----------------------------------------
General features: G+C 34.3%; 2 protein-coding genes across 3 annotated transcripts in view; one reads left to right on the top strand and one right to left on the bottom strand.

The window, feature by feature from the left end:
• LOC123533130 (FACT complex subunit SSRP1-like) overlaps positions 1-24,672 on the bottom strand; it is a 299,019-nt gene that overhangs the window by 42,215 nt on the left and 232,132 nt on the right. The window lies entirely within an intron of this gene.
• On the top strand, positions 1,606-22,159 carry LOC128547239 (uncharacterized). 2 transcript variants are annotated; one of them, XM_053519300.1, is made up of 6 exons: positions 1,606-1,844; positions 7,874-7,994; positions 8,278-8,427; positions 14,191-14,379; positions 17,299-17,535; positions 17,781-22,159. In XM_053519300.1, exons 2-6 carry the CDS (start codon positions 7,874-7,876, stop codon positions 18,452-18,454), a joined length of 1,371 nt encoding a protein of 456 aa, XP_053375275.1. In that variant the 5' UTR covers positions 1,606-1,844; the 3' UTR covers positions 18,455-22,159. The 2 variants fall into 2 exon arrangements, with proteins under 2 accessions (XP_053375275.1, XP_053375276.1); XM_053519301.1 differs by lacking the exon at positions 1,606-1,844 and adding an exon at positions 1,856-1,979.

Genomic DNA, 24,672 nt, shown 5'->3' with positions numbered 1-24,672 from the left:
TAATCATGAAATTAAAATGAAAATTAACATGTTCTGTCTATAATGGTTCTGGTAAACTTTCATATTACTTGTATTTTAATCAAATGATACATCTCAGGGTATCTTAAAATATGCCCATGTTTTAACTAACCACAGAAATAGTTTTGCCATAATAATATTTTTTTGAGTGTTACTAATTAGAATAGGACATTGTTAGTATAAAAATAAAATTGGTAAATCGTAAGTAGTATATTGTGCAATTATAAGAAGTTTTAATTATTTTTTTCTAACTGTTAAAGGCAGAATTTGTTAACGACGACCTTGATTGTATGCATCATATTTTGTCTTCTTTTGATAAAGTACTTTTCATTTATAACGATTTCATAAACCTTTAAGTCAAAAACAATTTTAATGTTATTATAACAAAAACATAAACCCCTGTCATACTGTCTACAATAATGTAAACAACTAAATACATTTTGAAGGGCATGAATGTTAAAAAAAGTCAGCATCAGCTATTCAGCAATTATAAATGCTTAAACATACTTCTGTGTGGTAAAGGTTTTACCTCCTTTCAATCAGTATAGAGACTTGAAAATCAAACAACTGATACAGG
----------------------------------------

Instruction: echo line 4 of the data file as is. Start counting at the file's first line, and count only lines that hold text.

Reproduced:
• On the top strand, positions 1,606-22,159 carry LOC128547239 (uncharacterized). 2 transcript variants are annotated; one of them, XM_053519300.1, is made up of 6 exons: positions 1,606-1,844; positions 7,874-7,994; positions 8,278-8,427; positions 14,191-14,379; positions 17,299-17,535; positions 17,781-22,159. In XM_053519300.1, exons 2-6 carry the CDS (start codon positions 7,874-7,876, stop codon positions 18,452-18,454), a joined length of 1,371 nt encoding a protein of 456 aa, XP_053375275.1. In that variant the 5' UTR covers positions 1,606-1,844; the 3' UTR covers positions 18,455-22,159. The 2 variants fall into 2 exon arrangements, with proteins under 2 accessions (XP_053375275.1, XP_053375276.1); XM_053519301.1 differs by lacking the exon at positions 1,606-1,844 and adding an exon at positions 1,856-1,979.